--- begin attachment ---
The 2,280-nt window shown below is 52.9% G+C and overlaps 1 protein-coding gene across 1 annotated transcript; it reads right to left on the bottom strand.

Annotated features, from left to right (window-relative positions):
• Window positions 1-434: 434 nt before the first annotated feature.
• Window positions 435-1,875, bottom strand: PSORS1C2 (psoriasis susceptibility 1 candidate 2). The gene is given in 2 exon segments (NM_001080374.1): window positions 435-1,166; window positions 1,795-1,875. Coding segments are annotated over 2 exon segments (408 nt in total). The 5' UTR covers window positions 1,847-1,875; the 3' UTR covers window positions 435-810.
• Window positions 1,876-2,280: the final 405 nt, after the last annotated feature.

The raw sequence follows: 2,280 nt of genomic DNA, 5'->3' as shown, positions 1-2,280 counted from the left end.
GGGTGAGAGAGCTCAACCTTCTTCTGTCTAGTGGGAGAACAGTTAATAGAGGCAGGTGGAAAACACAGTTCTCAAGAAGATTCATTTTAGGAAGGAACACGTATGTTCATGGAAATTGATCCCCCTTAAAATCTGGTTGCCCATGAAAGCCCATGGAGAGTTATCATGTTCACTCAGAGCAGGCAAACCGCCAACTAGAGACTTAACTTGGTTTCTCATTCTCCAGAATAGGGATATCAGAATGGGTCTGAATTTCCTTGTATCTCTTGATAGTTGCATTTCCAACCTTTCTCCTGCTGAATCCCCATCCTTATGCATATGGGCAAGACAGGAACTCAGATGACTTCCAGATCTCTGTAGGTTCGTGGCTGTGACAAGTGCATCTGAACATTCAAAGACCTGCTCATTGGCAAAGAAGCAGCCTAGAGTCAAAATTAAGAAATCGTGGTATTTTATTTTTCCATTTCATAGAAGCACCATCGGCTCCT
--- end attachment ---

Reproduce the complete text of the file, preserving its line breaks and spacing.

The 2,280-nt window shown below is 52.9% G+C and overlaps 1 protein-coding gene across 1 annotated transcript; it reads right to left on the bottom strand.

Annotated features, from left to right (window-relative positions):
• Window positions 1-434: 434 nt before the first annotated feature.
• Window positions 435-1,875, bottom strand: PSORS1C2 (psoriasis susceptibility 1 candidate 2). The gene is given in 2 exon segments (NM_001080374.1): window positions 435-1,166; window positions 1,795-1,875. Coding segments are annotated over 2 exon segments (408 nt in total). The 5' UTR covers window positions 1,847-1,875; the 3' UTR covers window positions 435-810.
• Window positions 1,876-2,280: the final 405 nt, after the last annotated feature.

The raw sequence follows: 2,280 nt of genomic DNA, 5'->3' as shown, positions 1-2,280 counted from the left end.
GGGTGAGAGAGCTCAACCTTCTTCTGTCTAGTGGGAGAACAGTTAATAGAGGCAGGTGGAAAACACAGTTCTCAAGAAGATTCATTTTAGGAAGGAACACGTATGTTCATGGAAATTGATCCCCCTTAAAATCTGGTTGCCCATGAAAGCCCATGGAGAGTTATCATGTTCACTCAGAGCAGGCAAACCGCCAACTAGAGACTTAACTTGGTTTCTCATTCTCCAGAATAGGGATATCAGAATGGGTCTGAATTTCCTTGTATCTCTTGATAGTTGCATTTCCAACCTTTCTCCTGCTGAATCCCCATCCTTATGCATATGGGCAAGACAGGAACTCAGATGACTTCCAGATCTCTGTAGGTTCGTGGCTGTGACAAGTGCATCTGAACATTCAAAGACCTGCTCATTGGCAAAGAAGCAGCCTAGAGTCAAAATTAAGAAATCGTGGTATTTTATTTTTCCATTTCATAGAAGCACCATCGGCTCCT